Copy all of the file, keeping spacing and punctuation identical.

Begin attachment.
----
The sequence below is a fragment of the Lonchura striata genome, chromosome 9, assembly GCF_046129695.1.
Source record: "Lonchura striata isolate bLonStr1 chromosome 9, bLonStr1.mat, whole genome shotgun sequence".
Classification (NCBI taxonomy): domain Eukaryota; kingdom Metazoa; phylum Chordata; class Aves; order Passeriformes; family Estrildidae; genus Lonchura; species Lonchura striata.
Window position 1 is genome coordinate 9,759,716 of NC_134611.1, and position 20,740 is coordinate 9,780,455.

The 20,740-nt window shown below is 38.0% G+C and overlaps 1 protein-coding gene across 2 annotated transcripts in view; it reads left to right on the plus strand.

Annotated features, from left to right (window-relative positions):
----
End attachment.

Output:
The sequence below is a fragment of the Lonchura striata genome, chromosome 9, assembly GCF_046129695.1.
Source record: "Lonchura striata isolate bLonStr1 chromosome 9, bLonStr1.mat, whole genome shotgun sequence".
Classification (NCBI taxonomy): domain Eukaryota; kingdom Metazoa; phylum Chordata; class Aves; order Passeriformes; family Estrildidae; genus Lonchura; species Lonchura striata.
Window position 1 is genome coordinate 9,759,716 of NC_134611.1, and position 20,740 is coordinate 9,780,455.

The 20,740-nt window shown below is 38.0% G+C and overlaps 1 protein-coding gene across 2 annotated transcripts in view; it reads left to right on the plus strand.

Annotated features, from left to right (window-relative positions):